This may be a dumb question, but I'm not really sure if the way I'm approaching the creation of these stored procedures could be causing any issues.
My select stored procedure looks like so:
ALTER PROCEDURE [dbo].[GetSRPsToProcess] @CurrentTime DateTime AS BEGIN BEGIN TRAN Tran1 Select TOP 20 * From SRPQueue WITH (updlock, ROWLOCK, readpast) WHERE SRPQueue.TimeToDequeue <= @CurrentTime AND SRPQueue.Status = 'Pending' ORDER BY SRPQueue_Index COMMIT END
My delete procedure looks like so (and will eventually also contain an insert to a log table):
ALTER PROCEDURE [dbo].[DequeueRelevantSRPs] -- Add the parameters for the stored procedure here @SRPQueue_Index int, -- @TimeDeleted datetime AS BEGIN BEGIN TRAN Tran1 Delete FROM SRPQueue WHERE SRPQueue.SRPQueue_Index = @SRPQueue_Index COMMIT END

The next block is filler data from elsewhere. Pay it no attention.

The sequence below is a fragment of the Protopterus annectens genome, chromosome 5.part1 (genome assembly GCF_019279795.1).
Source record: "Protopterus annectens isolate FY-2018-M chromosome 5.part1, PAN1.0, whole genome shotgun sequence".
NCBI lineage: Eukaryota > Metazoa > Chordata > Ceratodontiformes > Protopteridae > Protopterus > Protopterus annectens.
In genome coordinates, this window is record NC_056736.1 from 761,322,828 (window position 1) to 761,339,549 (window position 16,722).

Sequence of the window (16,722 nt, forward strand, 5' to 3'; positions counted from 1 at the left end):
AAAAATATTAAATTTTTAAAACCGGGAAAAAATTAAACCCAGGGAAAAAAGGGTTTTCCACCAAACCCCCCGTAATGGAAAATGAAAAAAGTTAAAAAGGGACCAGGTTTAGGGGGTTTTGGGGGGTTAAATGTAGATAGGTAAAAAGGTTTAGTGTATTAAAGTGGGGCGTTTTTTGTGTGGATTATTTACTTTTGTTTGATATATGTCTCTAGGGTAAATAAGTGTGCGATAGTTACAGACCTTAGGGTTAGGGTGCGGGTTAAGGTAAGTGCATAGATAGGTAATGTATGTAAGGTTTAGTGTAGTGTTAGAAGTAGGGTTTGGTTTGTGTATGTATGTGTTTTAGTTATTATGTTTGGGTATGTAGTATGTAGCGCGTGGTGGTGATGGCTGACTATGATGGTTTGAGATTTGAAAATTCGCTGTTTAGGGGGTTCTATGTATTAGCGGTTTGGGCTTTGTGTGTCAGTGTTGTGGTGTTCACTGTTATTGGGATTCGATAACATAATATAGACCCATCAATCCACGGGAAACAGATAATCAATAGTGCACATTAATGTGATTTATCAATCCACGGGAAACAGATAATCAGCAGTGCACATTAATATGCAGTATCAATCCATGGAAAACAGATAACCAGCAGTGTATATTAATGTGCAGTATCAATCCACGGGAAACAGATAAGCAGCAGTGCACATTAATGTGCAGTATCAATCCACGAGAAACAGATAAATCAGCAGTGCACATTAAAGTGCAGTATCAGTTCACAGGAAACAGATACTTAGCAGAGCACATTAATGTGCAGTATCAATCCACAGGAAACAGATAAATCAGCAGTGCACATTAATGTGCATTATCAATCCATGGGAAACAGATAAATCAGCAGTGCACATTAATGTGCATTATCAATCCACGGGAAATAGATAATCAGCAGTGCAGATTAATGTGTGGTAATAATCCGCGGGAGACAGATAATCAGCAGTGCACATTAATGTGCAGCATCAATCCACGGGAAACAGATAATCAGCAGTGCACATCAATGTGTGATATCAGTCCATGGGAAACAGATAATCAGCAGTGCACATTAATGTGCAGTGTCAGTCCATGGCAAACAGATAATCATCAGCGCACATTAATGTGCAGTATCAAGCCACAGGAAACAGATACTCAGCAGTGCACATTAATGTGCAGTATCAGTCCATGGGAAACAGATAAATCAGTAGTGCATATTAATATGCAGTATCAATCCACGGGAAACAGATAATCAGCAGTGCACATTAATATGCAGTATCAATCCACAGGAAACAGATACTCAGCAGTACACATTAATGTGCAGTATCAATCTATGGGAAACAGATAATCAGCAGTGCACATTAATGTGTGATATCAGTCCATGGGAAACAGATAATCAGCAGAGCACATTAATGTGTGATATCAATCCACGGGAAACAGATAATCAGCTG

Would the best practice to avoid the issue of my DequeueRelevantSRPs stored procedure attempting to delete an already selected, locked row (and failing), be to use the SRPQueue.Status variable?
This would be nice, as I could have a few different statuses (pending, processing, ready, failed) and I'd just need an additional AND SRPQueue.Status = 'Ready' check. Is there another method that can make sure the delete succeeds despite the potential lock on it?
Edit: The application that calls these stored procedures will be running in multiple instances on multiple servers. Kind of an important detail >.>.